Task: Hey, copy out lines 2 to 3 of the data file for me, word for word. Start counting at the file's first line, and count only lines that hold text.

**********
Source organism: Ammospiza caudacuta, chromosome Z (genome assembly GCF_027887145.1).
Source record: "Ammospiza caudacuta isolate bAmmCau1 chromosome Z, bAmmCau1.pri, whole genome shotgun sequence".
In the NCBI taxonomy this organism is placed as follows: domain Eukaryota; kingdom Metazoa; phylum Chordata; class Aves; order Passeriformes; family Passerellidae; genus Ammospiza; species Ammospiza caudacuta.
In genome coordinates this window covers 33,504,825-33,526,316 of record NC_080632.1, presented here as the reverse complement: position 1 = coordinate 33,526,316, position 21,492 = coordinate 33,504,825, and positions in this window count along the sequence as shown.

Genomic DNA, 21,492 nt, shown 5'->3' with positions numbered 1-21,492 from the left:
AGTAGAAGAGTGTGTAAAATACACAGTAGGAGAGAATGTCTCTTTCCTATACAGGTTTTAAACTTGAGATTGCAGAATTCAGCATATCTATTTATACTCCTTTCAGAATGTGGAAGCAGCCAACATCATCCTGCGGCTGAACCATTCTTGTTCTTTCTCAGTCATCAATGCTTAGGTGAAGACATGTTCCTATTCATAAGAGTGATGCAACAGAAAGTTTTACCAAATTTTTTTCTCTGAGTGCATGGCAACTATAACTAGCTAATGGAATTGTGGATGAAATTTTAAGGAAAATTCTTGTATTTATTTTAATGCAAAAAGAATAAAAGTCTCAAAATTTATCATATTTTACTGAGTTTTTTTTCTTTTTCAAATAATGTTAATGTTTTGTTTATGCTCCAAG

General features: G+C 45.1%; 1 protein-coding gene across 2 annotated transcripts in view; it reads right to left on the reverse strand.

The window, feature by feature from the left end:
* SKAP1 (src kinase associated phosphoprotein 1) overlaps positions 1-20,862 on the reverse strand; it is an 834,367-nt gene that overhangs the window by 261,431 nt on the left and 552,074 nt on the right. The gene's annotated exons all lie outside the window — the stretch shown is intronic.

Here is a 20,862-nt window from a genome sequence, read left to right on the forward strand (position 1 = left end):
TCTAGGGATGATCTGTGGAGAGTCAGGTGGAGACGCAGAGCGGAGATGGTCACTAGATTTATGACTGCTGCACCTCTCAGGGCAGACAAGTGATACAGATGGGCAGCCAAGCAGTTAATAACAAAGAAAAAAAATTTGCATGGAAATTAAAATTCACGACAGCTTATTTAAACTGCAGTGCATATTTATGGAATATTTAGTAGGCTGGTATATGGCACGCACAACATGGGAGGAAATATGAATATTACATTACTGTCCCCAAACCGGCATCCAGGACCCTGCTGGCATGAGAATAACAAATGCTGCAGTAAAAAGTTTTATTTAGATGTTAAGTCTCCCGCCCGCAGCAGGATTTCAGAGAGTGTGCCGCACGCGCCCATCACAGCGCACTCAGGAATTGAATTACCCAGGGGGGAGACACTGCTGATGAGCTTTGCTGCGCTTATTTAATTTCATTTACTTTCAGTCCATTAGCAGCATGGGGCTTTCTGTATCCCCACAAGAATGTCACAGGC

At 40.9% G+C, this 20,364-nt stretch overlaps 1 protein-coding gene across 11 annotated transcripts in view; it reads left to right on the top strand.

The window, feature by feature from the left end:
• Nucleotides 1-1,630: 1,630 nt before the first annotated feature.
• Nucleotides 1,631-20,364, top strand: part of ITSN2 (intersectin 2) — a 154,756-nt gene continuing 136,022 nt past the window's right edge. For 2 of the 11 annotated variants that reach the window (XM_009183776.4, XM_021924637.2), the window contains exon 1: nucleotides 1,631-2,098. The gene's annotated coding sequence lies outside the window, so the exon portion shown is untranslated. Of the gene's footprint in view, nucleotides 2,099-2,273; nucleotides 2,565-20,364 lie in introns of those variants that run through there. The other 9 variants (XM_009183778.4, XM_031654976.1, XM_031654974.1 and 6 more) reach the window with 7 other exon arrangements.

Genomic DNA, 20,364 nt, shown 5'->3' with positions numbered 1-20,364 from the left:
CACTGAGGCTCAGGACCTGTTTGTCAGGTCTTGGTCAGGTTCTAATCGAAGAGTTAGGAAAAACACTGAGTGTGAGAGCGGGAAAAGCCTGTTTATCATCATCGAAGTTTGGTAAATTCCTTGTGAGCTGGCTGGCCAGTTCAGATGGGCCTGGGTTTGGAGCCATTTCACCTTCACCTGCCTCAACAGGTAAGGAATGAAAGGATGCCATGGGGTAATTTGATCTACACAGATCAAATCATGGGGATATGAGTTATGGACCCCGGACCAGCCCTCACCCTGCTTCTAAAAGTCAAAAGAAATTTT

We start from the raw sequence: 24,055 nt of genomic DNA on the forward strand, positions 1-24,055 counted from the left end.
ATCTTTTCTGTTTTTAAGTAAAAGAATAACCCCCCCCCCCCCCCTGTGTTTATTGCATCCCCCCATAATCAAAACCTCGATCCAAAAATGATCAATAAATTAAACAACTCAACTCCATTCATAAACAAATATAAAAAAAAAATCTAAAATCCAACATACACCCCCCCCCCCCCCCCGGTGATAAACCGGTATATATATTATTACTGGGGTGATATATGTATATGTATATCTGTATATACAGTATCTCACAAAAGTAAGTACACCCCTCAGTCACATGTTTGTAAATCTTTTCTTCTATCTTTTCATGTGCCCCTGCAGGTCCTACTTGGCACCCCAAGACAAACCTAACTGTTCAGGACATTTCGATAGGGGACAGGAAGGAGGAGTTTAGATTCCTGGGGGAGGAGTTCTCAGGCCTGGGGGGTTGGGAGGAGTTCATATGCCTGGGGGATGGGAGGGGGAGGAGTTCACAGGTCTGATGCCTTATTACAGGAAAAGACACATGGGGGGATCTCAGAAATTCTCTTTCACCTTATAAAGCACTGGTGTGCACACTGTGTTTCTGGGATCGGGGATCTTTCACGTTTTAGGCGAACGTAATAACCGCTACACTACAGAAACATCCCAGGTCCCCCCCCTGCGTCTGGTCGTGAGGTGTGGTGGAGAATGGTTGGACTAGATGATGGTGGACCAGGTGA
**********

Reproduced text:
Source record: "Ammospiza caudacuta isolate bAmmCau1 chromosome Z, bAmmCau1.pri, whole genome shotgun sequence".
In the NCBI taxonomy this organism is placed as follows: domain Eukaryota; kingdom Metazoa; phylum Chordata; class Aves; order Passeriformes; family Passerellidae; genus Ammospiza; species Ammospiza caudacuta.